Transferring Ed Schein’s Iceberg Model

What about the idea of transferring this Jazz metaphor into an agile organizational design structure: Can this make sense at all, if Jazz itself is not predictable? In order to delve deeper into a corporate’s DNA, we propose to adapt Edgar H. Schein’s “Culture Model” to Jazz by aligning the three main musical components “melody”, “harmony”, and “beat” to his concept of surface and deep structure. Assuming that a Jazz tune always consists of these three fundamental layers, we suggest an agile organizational design that corresponds with the basic structures of a Jazz standard:

Fig. 1: Edgar H. Schein’s Iceberg Model transferred to Jazz

The screening of an organization can be tackled in an “outside-in” mode, such as moving from “surface” to “deep structure” in Ed Schein’s approach. He differentiates between “artifacts and symbols” (= “melody”: what can be heard at the drop of a hat), “espoused values” (= “harmony”: which requires careful listening to structures), and “assumptions” (= “beat”: the basic clock pulse of an organization). In the ideal world of jazz, these three factors come together and create this “flow” with the audience that Yaron Gershovsky has described above. What about the economic reality of organizations and their stakeholders?

Designing the “Organizational Groove”

We therefore propose that understanding the “DNA code” of an organization requires to identify all existing honest signals within a company. By using the “happimeter sensing system” which allows users to predict their mood through body signals with smartwatches (Gloor 2018) we aim to initiate a debate about combining “digital” and “analogue” signals to fully detect a corporation’s DNA. Aligning the three Jazz layers “melody” (= communication content), “harmony” (= structure and processes), and “beat” (lifecycle of a company) can be key to analyzing the different patterns within various organizations. In order to create a “corporate groove”, our goal is to take the next steps towards a theory of “organizational flow” to measure intrinsic organizational “groove”. This rollout may be supported by the happyimeter technology that can be deployed in an entire global corporation:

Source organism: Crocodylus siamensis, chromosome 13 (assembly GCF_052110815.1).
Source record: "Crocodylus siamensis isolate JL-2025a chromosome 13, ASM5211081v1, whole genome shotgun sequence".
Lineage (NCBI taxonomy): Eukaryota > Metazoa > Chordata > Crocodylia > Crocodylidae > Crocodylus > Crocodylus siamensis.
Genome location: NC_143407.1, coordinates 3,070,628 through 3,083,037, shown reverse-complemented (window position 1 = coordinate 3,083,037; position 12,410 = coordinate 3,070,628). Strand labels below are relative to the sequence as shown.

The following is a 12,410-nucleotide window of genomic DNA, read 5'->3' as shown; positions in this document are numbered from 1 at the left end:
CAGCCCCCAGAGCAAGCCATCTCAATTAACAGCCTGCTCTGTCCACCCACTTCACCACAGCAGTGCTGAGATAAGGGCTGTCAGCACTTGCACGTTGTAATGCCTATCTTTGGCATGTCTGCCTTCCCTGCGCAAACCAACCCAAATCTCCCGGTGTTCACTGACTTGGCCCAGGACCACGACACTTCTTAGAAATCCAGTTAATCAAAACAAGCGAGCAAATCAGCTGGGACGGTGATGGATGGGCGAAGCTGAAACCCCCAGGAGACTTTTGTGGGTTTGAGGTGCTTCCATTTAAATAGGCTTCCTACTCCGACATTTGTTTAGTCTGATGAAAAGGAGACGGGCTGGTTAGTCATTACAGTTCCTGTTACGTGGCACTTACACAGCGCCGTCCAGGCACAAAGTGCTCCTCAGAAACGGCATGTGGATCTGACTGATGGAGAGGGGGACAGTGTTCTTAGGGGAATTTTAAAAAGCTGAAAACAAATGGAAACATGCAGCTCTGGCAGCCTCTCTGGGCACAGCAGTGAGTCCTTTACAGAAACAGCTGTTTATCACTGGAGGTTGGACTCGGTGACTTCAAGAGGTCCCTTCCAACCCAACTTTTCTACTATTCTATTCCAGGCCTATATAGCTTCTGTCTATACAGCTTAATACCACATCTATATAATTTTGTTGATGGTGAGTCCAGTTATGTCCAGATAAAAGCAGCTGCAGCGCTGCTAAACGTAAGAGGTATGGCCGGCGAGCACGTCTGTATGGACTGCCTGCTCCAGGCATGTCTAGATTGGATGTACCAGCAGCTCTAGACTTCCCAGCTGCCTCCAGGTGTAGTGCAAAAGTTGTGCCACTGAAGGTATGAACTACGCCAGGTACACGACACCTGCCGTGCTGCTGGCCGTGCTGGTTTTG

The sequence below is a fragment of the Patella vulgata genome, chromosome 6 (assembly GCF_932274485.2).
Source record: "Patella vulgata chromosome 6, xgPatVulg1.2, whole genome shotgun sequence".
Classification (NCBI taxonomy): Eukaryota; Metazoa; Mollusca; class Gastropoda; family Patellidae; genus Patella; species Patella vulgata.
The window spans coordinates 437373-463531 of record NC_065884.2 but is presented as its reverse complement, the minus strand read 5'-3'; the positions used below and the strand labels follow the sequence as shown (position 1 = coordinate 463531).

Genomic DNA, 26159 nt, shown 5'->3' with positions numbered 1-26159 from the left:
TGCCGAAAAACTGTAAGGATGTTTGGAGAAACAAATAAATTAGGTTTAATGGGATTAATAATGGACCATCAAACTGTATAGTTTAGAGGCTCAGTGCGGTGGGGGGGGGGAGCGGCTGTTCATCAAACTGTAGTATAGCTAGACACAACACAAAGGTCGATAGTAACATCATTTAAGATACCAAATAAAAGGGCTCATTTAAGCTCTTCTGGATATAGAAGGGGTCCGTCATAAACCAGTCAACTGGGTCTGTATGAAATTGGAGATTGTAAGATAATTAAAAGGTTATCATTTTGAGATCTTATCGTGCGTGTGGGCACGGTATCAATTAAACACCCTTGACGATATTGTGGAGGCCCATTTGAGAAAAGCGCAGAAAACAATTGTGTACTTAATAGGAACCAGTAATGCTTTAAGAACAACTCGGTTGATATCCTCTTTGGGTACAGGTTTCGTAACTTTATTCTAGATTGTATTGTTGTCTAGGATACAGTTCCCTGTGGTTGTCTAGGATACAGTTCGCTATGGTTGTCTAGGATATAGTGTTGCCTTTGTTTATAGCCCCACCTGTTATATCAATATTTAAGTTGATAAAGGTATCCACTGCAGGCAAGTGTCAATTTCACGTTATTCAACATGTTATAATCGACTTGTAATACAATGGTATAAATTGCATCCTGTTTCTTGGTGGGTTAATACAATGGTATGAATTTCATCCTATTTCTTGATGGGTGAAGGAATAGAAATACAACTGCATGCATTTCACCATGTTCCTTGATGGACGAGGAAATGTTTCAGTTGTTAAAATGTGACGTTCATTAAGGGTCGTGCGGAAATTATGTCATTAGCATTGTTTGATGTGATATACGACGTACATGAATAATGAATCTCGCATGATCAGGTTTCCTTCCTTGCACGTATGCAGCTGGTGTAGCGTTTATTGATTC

Fig. 2: Organizational Groove Design with Happimeter technology

Our goal is to take the next steps towards a theory of “organizational flow” in order to measure intrinsic organizational “groove” with sociometric badges (Gloor et al. 2013) and other devices that measure human emotions such as the new happimeter technology (Gloor et al. 2018). Thus, we get the perfect quantitative conditions to start measuring the growth of a company. In other words: “Organizational flow” is where the groove of an organization starts becoming effective!


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Edgar H. Schein: «The Spirit of Inquiry»

Ed Schein together with his mother, Hildegard, and his father, Marcel Schein, ca. 1936. Photograph courtesy of Edgar H. Schein.

This work presents a collection of original essays composed by friends and ­colleagues of Edgar H. Schein. Each of the fifteen essays in its own way honors Ed’s invigorating and path breaking contributions – over six decades – to several scholarly and applied fields in the social sciences. To those familiar with the sweep of Ed Schein’s work, this collection serves as a testimony to its continuing relevance and usefulness. To those unfamiliar with all or parts of the work, this collection will serve as a crisp but helpful introduction.

But, what I will most treasure from this extraordinary experience was less the ideas than the complex weave of ideas and personas. (…). I will refrain from continuing to empty the lesson inventory from which they are drawn and end with a simple deep bow and “Thank You” to a genuine teacher.